You can download these files and manipulate them yourself but we don’t recommend it! The Ministry provides a free service to mine the data for special reports if you ask.
Use when: You need raw statistics.
FOPL has downloaded all data from 1999-2017 and normalized it.
This is a special report service that mines the normalized data harvested by FOPL into a single database. We analyze and report on all of Ontario’s public libraries and rank them as a whole and in their population bands on a set of 13 specific measurements in 5 buckets of service, usage, community engagement, efficiency, and development. It answers the question of where your library ranks in Ontario or in your band. You can gain insights such as:
- Why is our programs ranking low? Maybe we don’t have enough branches or program rooms.
- Why is our community engagement ranking high? Maybe it’s because we have strong partnerships?
- Why is circulation ranked low? Maybe we need to look at our weeding, collection development, collection size, or collection average age, etc.
Use when: You need peer comparisons to a special subset of public library peer comparators for strategic planning purposes.
Project Outcome helps public libraries understand and share the true impact of their services and programs with simple surveys and an easy-to-use process to measure and analyze outcomes. Project Outcome is a free toolkit offering libraries access to training, data analytics, and standardized surveys that measure outcomes in seven key library service areas: Civic/Community Engagement, Digital Learning, Early Childhood Literacy, Economic Development, Education/Lifelong Learning, and Job Skills. You have access to the entire community of Project Outcome in Ontario and North America.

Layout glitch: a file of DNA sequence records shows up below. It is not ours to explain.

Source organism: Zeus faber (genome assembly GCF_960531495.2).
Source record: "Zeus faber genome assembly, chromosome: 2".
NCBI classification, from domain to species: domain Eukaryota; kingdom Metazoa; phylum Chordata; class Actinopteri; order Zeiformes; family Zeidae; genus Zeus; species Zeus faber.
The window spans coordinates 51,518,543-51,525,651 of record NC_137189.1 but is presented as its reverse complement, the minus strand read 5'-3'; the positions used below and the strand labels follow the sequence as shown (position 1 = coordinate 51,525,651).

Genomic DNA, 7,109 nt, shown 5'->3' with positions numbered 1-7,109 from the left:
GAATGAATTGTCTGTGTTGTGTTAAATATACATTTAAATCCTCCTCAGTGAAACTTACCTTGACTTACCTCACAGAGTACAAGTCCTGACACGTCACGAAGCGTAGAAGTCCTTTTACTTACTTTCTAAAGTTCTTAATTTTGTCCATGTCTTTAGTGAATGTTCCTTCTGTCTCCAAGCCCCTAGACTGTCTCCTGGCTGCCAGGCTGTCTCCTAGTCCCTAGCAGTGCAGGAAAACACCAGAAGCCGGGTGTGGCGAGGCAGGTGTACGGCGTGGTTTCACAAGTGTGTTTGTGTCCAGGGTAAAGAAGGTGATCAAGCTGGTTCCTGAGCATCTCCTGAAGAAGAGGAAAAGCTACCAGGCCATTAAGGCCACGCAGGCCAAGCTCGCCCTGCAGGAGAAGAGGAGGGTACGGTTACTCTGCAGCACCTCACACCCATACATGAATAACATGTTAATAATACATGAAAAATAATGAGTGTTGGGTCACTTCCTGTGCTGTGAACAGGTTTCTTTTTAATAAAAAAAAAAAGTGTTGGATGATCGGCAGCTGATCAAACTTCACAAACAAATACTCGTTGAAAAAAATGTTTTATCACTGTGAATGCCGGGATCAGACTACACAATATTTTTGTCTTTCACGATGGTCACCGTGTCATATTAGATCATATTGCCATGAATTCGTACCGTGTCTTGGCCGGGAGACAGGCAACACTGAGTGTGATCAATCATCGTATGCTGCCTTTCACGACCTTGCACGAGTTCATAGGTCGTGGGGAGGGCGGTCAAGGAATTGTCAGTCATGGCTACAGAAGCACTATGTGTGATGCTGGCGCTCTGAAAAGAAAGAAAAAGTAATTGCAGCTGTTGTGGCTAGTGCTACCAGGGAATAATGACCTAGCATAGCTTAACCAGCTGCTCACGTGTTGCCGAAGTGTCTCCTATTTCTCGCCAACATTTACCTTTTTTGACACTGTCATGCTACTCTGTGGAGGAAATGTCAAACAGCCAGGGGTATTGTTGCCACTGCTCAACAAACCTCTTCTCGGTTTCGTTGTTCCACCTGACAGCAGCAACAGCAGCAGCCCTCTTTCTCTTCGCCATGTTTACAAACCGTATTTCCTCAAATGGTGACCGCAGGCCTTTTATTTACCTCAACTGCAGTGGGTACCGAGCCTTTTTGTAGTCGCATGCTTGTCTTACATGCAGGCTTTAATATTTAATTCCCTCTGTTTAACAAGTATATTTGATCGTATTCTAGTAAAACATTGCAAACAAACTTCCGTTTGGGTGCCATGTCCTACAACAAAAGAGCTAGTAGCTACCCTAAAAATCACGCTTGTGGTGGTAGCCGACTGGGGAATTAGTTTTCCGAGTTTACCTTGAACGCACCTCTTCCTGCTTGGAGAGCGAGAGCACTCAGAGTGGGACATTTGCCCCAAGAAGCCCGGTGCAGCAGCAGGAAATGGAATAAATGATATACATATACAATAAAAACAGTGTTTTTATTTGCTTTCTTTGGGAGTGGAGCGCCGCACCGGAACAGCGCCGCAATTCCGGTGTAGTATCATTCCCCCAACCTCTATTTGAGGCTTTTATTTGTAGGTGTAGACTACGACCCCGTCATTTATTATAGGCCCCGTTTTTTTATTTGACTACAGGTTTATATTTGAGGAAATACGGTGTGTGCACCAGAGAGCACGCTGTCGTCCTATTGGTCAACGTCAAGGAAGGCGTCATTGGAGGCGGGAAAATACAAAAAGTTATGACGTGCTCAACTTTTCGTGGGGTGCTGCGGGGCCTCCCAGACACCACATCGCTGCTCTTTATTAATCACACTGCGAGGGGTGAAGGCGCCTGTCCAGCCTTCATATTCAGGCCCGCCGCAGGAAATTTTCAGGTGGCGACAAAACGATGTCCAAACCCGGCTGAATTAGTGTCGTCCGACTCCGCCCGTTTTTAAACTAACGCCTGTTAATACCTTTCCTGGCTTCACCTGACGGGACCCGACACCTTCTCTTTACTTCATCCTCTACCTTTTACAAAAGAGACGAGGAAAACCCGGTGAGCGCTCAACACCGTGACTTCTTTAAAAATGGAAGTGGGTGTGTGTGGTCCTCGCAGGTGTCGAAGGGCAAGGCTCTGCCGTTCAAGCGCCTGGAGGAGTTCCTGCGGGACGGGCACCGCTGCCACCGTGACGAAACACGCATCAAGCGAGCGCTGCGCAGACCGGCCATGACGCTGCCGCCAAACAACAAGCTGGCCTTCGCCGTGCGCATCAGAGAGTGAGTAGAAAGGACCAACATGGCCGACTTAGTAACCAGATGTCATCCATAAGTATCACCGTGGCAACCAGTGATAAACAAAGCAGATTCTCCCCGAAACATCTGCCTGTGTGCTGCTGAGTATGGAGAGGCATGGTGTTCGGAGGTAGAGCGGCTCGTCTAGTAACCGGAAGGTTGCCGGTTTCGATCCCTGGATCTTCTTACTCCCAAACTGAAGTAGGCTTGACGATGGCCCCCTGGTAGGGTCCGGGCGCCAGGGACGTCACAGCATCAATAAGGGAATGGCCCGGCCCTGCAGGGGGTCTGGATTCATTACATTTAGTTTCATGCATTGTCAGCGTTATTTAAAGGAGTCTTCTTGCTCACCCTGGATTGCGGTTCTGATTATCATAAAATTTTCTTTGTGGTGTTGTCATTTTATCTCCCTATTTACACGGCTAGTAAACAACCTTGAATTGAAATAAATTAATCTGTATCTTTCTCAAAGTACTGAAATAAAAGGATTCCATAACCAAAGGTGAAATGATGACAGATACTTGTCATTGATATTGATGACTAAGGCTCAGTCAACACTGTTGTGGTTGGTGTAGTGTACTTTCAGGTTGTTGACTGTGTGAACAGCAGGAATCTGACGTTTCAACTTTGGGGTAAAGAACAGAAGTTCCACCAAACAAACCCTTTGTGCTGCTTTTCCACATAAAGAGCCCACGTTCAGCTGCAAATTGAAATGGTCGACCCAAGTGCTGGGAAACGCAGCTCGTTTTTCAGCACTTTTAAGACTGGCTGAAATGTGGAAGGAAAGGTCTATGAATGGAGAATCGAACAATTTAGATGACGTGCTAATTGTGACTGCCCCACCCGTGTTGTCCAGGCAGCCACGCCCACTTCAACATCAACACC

Use when: You’re focusing on a specific program or portfolio of services to evaluate, justify or plan growth.
Bridge Technology Services Assessment Toolkit (Bridge) enables public libraries to deliver on this vision by:
- Building on the collective capacity of Ontario public libraries to deliver services that are responsive to rapidly changing technology and to the
unique needs of their communities;
- Providing evidence of the value and impact of that investment;
- Contributing to a more accurate and complete picture of how technology services fulfill the mandate of public libraries to deliver effective and